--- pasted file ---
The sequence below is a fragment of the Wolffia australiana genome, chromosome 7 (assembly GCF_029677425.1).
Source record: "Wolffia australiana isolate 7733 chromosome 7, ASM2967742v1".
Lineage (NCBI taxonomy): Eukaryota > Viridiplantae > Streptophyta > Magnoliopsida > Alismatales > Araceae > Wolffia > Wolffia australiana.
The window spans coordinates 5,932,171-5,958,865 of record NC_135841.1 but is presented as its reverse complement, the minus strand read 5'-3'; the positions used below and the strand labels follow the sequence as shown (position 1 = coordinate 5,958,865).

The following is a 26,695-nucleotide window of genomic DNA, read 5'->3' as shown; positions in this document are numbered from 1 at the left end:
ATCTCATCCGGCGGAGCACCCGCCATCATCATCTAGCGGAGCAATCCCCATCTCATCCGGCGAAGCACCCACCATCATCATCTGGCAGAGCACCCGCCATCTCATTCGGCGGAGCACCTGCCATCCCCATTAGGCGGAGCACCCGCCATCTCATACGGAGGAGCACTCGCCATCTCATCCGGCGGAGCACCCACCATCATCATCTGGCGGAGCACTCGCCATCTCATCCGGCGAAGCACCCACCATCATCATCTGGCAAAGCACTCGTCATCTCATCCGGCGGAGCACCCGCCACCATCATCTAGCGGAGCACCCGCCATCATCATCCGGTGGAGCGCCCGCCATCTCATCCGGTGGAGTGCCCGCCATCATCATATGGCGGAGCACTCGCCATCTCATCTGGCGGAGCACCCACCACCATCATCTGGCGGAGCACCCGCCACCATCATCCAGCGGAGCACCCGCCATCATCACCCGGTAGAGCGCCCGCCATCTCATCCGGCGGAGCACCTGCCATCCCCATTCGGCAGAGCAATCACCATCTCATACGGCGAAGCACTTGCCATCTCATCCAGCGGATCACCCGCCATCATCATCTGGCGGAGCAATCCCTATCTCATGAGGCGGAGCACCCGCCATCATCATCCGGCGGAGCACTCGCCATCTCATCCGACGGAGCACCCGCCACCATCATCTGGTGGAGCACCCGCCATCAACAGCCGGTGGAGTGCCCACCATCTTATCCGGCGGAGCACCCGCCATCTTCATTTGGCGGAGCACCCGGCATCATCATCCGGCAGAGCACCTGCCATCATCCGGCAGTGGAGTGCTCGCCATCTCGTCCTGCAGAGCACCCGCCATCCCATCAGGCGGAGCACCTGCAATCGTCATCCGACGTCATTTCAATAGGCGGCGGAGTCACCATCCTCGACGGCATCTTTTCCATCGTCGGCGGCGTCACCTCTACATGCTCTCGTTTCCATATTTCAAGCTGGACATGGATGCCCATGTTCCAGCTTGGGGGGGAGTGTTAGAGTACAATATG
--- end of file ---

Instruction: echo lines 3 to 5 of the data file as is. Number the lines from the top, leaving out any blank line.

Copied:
Lineage (NCBI taxonomy): Eukaryota > Viridiplantae > Streptophyta > Magnoliopsida > Alismatales > Araceae > Wolffia > Wolffia australiana.
The window spans coordinates 5,932,171-5,958,865 of record NC_135841.1 but is presented as its reverse complement, the minus strand read 5'-3'; the positions used below and the strand labels follow the sequence as shown (position 1 = coordinate 5,958,865).

The following is a 26,695-nucleotide window of genomic DNA, read 5'->3' as shown; positions in this document are numbered from 1 at the left end: